Serious error-estimate of the minimum cost in dollars and cents to correct a serious error (alternatives from less than one dollar to more than one hundred dollars) Typical error-estimate of the maximum cost in dollars and cents to correct a typical error (alternatives from less than one dollar to more than one hundred dollars) Slow-up production-estimate of maximum cost in time that a typical error will slow up some part of the operation (alternatives from no time at all to more than one work day) Effect of others errors on job time (within group)-cost in time to make correction for a typical error of another member of own work group (alternatives from no time at all to more than one work day to make corrections) Effect of others errors on job time (outside the group)- cost in time to make correction for a typical error of other persons outside of own work group (alternatives from no time at all to more than one work day to make corrections) Absence effect-how much inconvenience or extra work a persons absence causes others (alternatives from no incon- venience at all to a very great amount of inconvenience if absent) Choice of means-extent person has acceptable alternative ways of doing job (alternatives from always has more than one acceptable way to rarely or never has more than one
Work checked by people-extent work of people in this job is checked by other people (alternatives from work always checked to very seldom checked by other people) Necessity for understanding others jobs-how necessary it is for person in this job to have general understanding of several other jobs (alternatives from not at all to highly necessary to have a general understanding) Work pace set by people-to what degree pace is set by fellow workers (alternatives from not determined at all to completely determined by fellow workers) Work pace set by machines-to what degree pace is set by machines (alternatives from not determined at all to com- pletely determined by machines) Contact with others (within the group)-frequency of com- munication with others in own work group required by job
FLOYD C . MANN AND LAWRENCE K. WILLIAMS
(alternatives from never to consistently required that a per- son communicate with others in group) Contact with others (outside of group)-frequency of com- munication with others outside of own work group required by job (alternatives from never to consistently required that a person communicate with others outside of own group) Chance of detection-proportion of time a typical error can be detected (alternatives from 20 percent or less of the time to almost all or all of the time the error could be detected) Chance of attribution-proportion of time a typical error can be attributed to a spec&c person (alternatives from 20 per- cent or less to almost all or all of the time an error could be attributed).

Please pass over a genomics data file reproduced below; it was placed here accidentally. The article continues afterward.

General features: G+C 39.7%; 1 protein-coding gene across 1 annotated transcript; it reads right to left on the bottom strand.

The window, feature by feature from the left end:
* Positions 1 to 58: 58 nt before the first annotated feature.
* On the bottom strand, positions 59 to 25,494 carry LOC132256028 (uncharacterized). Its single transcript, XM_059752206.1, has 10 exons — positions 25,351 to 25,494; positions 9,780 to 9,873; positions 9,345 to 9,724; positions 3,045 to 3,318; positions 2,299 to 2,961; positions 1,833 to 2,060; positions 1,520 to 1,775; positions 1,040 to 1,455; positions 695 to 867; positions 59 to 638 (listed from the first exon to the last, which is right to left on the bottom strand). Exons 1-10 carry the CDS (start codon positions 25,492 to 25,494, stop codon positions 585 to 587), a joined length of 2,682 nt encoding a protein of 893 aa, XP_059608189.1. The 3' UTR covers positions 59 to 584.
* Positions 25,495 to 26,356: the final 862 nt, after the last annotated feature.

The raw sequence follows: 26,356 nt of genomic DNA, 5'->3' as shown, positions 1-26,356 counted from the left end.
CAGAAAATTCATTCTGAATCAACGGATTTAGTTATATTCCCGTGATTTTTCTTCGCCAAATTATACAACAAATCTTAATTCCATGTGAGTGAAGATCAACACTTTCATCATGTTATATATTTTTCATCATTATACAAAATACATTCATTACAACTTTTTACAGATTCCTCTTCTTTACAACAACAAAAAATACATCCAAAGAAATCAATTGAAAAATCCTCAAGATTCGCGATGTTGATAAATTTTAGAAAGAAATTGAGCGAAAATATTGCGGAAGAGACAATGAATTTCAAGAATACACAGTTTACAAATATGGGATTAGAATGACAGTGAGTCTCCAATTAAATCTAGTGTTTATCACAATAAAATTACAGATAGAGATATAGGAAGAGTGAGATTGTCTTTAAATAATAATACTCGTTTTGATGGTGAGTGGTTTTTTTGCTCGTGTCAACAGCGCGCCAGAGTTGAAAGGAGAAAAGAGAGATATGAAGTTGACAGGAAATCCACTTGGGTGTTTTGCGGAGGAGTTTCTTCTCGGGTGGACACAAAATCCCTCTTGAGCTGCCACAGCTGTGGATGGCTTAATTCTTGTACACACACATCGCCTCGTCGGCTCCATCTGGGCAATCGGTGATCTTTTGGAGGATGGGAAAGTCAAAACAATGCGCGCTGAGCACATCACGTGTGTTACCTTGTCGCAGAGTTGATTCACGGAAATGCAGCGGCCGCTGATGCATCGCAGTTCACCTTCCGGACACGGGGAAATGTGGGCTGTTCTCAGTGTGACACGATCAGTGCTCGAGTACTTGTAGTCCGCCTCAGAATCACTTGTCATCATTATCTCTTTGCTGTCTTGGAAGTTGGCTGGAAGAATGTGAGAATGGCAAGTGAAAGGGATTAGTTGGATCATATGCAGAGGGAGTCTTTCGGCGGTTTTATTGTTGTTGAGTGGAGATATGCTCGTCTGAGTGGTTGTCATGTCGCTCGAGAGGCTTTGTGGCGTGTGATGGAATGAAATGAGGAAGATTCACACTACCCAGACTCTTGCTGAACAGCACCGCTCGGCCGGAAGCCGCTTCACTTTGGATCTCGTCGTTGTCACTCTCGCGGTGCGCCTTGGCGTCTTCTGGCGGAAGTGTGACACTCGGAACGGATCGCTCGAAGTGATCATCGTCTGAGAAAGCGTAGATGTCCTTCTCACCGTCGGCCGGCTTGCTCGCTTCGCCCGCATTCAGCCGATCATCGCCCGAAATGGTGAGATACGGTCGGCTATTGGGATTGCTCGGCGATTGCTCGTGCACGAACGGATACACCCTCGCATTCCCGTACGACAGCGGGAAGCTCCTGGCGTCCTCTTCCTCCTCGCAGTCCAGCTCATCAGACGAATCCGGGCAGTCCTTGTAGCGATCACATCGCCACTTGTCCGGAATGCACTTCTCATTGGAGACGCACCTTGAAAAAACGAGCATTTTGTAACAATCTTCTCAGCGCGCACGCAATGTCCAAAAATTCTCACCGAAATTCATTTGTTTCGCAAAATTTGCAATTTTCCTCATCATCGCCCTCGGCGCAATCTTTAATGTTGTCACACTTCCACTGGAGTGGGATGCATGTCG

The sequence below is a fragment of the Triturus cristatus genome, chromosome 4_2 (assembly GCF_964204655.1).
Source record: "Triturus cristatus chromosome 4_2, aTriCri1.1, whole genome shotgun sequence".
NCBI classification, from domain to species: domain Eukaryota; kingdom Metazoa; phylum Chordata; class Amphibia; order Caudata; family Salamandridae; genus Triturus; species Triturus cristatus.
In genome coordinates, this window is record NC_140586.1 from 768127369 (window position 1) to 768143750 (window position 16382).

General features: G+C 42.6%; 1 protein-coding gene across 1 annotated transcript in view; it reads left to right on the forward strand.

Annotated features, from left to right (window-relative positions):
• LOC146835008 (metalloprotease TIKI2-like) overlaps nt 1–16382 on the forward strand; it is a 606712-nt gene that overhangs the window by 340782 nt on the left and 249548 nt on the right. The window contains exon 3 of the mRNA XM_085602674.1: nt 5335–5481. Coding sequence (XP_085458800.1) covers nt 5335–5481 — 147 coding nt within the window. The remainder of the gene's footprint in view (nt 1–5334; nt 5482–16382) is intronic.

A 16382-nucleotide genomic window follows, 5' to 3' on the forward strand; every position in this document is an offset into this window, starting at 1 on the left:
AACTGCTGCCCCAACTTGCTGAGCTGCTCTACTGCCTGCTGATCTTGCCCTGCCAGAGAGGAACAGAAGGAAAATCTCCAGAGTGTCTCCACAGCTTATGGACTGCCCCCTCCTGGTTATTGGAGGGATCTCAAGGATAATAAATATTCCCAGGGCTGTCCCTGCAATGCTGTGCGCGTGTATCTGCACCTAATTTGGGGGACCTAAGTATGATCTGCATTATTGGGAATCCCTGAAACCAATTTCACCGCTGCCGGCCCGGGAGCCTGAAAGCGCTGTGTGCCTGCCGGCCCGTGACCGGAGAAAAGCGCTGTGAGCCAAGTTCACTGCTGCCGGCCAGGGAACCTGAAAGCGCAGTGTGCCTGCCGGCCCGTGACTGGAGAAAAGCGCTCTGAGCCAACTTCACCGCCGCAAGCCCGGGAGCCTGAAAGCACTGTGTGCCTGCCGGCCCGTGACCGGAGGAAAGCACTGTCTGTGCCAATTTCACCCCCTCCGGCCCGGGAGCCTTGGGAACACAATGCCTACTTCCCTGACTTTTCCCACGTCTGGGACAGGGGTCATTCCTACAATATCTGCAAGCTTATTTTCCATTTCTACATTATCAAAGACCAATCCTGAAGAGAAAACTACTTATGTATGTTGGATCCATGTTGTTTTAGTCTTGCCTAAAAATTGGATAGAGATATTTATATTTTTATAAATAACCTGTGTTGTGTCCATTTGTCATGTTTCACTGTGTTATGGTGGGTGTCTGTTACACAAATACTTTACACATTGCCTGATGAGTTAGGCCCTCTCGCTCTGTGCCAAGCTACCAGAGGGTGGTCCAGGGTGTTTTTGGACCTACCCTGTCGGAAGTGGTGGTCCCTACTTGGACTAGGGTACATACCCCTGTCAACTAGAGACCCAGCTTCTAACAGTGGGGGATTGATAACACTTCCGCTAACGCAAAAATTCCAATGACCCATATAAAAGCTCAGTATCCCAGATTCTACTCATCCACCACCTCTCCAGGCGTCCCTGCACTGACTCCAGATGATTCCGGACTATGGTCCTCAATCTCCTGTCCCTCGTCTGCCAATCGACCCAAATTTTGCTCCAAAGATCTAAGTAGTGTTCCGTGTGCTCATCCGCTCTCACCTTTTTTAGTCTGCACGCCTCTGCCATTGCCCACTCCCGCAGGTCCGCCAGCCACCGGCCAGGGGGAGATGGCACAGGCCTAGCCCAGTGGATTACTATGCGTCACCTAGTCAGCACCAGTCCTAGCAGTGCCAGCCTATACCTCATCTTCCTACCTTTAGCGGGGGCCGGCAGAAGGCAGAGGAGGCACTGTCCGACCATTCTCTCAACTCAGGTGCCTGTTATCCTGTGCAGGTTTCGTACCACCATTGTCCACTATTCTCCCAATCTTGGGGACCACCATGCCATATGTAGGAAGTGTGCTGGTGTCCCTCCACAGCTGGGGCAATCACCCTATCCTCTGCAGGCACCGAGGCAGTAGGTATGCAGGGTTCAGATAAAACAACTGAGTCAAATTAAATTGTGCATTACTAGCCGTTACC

The order of the alternatives for each of the above dimensions shows our general hypothesis with regard to change in the job structure: the more rationalized the job or a group of jobs, the higher the antici- pated score on each dimension.
Using the above dimensions, profiles of different classes of jobs were computed and comparisons were made to test our basic as- sumptions concerning the effect of EDP on the work environments of white collar workers. Comparisons were made between categories of jobs which existed prior to the installation of the customer billing system and the current job groups, and between different classes of contemporary jobs as a function of their integration with the new customer billing complex. Our systemic approach to the job analysis had led us to feel that it would be useful to distinguish between groups of jobs that were highly interlocked or integrated with the new system and those that were only moderately or nonintegrated. Two individuals responsible for the major part of the change-over were asked to rate all of the jobs in terms of degree of integration. The reliability of the judgments of these two individuals at one time and over a nine month interval was very high (rank order correlations exceeding .95).